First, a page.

A newly developed test to screen for three rare genetic disorders simultaneously in newborns was feasible, reliable, and scalable, recent research shows. 

The research reported that screening for Prader Willi, Angelman, and Dup15q syndromes using the new type of test—called Methylation Specific-Quantitative Melt Analysis (MS-QMA)—would open new avenues for earlier diagnosis and treatment, paving the way for the three chromosome 15 imprinting disorders to be added to newborn bloodspot screening programs (heel prick test) for the first time.

The study—led by the Murdoch Children’s Research Institute (MCRI) and published in The Journal of the American Medical Association Network Open—was the first to validate the use of the specialized screening method MS-QMA, developed by MCRI researchers, for these disorders at a large scale.

The one-step test can be used to screen for the three conditions simultaneously, by looking at the number of chemical modifications or marks called methylation added to affected genes, which are not present at such high or low levels in children without these disorders.  

The study first checked for accuracy, with the test correctly distinguishing most of the 167 samples from people who had one of the disorders. It was then tested on 16,579 newborns in Victoria with the test identifying two with Prader Willi, two with Angelman, and one with Dup15q.  

The three disorders are characterized by varying degrees of intellectual disability, autism, behavioral problems, seizures, and/or severe obesity. About 135 babies are born with one of these disorders each year in Australia, but the disorders are not included in newborn screening programs, and many go undiagnosed in the first year of life. 

MCRI associate professor David Godler, PhD, says a key reason why these disorders were not included in current newborn screening programs was the lack of a test with low laboratory costs that could work at a population scale.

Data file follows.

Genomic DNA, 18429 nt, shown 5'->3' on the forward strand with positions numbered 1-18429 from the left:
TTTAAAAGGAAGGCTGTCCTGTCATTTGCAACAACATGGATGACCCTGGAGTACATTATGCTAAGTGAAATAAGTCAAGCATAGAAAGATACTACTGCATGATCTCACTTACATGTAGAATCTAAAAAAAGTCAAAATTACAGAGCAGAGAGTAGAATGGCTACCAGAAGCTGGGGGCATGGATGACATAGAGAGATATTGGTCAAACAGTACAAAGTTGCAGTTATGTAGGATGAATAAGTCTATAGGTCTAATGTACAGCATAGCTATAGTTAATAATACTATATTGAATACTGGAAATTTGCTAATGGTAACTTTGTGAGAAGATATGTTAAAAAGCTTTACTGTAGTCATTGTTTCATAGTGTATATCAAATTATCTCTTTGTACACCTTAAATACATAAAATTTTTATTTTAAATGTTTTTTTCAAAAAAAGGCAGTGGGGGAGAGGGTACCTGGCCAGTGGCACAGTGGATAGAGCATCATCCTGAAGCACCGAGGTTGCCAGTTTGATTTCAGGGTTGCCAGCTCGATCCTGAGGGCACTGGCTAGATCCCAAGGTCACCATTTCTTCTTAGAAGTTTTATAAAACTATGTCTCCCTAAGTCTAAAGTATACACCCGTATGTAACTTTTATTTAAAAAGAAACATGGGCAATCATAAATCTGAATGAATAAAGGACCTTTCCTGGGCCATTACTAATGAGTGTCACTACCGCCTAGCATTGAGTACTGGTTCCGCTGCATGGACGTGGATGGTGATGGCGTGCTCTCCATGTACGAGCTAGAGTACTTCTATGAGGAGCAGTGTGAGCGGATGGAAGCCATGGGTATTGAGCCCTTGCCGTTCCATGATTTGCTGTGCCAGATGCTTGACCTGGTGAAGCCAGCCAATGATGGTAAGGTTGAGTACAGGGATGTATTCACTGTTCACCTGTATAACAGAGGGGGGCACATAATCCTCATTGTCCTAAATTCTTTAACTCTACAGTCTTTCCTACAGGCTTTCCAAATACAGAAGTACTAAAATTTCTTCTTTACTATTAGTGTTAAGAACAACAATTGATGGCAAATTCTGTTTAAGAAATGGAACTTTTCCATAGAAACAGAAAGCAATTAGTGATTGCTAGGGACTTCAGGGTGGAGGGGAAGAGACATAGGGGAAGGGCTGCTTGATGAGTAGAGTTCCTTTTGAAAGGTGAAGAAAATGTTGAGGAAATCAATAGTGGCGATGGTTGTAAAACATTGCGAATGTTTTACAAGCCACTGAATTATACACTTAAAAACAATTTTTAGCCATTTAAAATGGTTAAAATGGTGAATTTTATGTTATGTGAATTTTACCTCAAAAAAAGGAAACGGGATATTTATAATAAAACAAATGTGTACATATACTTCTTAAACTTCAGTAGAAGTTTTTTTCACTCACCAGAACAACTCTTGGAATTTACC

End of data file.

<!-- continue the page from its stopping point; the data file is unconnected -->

“Tests are currently only performed on those suspected of having these disorders, and only if features are recognized by a child’s doctor, and subsequently referred for appropriate testing,” says Godler. “This is not the case with newborn screening where testing is performed on all newborns before symptoms become apparent.” 

Godler says the study found the cost, disorder prevalence and accuracy of MS-QMA as a first-tier test were in line with other conditions currently included in newborn screening programs. 

The study reported that in the 16,579 newborns screened, the probability of those with a positive screening test truly having the disease using MS-QMA was 67%, 33% and 44% for Angelman, Prader Willi and combined detection of chromosome 15 imprinting disorders, respectively.  

“Having a high positive predictive value is important for newborn screening as it ensures that there is lower number of false positive results that need to be repeated, leading to lower overall laboratory costs, less work for maternity services in obtaining a repeated blood sample and minimizes the psychological effect on families,” he added.

MCRI professor David Amor, PhD, says that if these findings were replicated in future independent studies, adding these chromosome 15 imprinting disorders to newborn screening programs would allow for earlier diagnosis and using targeted interventions as they emerge, such as gene therapy for Angelman syndrome.  

“For Prader Willi, diagnosis in infancy allows for early initiation of growth hormone treatment to improve long term health outcomes,” he says. “For Angelman and Dup15q, most infants do not receive an early diagnosis that would allow intervention in the first year of life. But such early diagnosis, if available through newborn screening, could prevent the diagnostic odyssey, reduce medical costs and the significant stress and anxiety currently experienced by the families while they await a diagnosis.”

Researchers from The Royal Children’s Hospital, the University of Melbourne, E.D.G. Innovations and Consulting, Hunter Genetics, University of Kansas Medical Centre, University of Padua, Città della Speranza, Greenwood Genetic Center, University of Chile and the Victorian Clinical Genetics Services also contributed to the study.   

Featured image: A newly developed test to screen for three rare genetic disorders simultaneously in newborns was feasible, reliable and scalable, according to a new study. Photo: Picsea